Orlando's Appearance Review Board (ARB) staff wants yet another design change for the proposed X Orlando as the developer seeks approval for the next two phases of the largest residential building ever proposed for downtown Orlando.
The ARB in September gave conditional approval of PMG's plan to incorporate a "living wall" of plants along the facade to add visual interest, with the caveat that it would be replaced with another material if the plants fail.
"While having concerns about the viability of the green wall system, ARB staff finds it to be unique, distinctive and does not want to discourage the green wall system if the developer and their consultants believe they can deliver a successful solution," staff wrote.
The board also voiced concerns over a plan to cover large sections of the exterior walls with dark gray corrugated metal panels. So at the board's request, PMG's design team provided elevations with other scenarios. Those included gray stucco exterior with and without the corrugated metal, with and without the living walls, and also with the Dichroic glass "fins" protruding from the walls to reflect light.
In their report, the staff called it "the largest, most comprehensive submittal ever received by ARB." Now they're asking the developer to limit the scope of the living wall and eliminate the corrugated metal siding.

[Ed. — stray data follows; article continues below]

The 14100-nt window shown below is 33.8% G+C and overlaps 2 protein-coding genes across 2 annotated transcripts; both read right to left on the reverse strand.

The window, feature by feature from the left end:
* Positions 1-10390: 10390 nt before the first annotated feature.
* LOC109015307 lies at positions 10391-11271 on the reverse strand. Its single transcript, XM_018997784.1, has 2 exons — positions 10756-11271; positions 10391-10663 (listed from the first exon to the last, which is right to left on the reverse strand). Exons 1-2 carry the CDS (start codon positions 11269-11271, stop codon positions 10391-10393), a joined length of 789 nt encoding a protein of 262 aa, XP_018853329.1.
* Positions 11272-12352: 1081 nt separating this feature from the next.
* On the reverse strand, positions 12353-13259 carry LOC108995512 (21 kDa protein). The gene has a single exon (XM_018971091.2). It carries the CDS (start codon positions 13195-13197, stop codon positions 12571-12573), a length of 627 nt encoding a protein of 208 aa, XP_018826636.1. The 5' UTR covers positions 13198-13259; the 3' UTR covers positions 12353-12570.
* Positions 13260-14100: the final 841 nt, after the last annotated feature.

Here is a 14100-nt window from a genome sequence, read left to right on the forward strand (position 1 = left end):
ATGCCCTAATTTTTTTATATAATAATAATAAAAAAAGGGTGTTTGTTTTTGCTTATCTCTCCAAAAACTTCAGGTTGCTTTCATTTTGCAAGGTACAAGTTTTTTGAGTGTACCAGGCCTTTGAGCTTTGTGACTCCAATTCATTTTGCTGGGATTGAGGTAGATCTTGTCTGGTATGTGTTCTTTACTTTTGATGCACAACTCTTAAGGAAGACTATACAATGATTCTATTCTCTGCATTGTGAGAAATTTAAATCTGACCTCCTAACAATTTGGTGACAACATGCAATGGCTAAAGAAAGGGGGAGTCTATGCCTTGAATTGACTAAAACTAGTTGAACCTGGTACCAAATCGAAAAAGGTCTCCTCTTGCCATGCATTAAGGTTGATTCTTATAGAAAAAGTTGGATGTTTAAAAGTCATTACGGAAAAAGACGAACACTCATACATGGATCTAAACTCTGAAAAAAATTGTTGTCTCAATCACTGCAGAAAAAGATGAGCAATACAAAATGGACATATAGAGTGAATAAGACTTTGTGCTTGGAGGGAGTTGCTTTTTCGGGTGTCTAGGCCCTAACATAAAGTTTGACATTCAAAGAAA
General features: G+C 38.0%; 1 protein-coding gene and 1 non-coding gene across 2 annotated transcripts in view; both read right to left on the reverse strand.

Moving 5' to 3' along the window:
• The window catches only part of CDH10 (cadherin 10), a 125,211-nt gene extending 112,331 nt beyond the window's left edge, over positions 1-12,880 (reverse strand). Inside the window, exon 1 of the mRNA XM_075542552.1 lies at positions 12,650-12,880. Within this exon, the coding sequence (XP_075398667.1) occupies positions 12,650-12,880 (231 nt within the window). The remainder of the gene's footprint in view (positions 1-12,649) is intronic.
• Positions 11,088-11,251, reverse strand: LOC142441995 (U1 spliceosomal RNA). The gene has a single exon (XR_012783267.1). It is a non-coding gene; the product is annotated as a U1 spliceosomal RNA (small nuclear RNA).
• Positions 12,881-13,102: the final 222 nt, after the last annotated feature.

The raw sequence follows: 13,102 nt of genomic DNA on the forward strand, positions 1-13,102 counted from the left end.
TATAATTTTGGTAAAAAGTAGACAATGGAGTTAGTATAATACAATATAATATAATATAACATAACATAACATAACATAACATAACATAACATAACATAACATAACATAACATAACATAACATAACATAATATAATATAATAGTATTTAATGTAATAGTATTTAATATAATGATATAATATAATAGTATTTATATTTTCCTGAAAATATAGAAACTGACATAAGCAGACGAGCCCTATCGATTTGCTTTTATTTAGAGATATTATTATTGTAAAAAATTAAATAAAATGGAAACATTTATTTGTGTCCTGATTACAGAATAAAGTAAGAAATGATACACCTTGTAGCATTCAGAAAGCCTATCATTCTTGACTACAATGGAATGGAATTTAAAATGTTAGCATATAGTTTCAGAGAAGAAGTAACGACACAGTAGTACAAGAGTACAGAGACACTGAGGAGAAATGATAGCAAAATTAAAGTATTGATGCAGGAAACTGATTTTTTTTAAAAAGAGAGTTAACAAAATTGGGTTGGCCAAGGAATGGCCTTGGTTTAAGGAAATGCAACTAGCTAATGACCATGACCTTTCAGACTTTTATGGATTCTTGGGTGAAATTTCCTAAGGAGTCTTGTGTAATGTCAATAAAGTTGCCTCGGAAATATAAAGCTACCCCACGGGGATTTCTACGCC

"At this stage in the design of the project, ARB staff has determined that they can no longer be non-committal about the façade treatments," staff wrote. "In consultation with the Planning Official, the ARB Staff has determined they must make a specific recommendation of approval for the façade treatments. That recommendation is hybrid of the three applicant proposed options."
The hybrid design maintains the living wall system, but only on the apartment balconies where it could easily be removed without major structural renovations.
The exterior walls would be gray stucco with increased glazing to make the dark color palette appear more light and inviting and Dichroic glass panels.
"Staff likes the unique effects the lit Dichroic glass will have on the building at night and potentially, during daylight as well," they wrote.
The board will consider all of the options, including the staff recommendation on Thursday.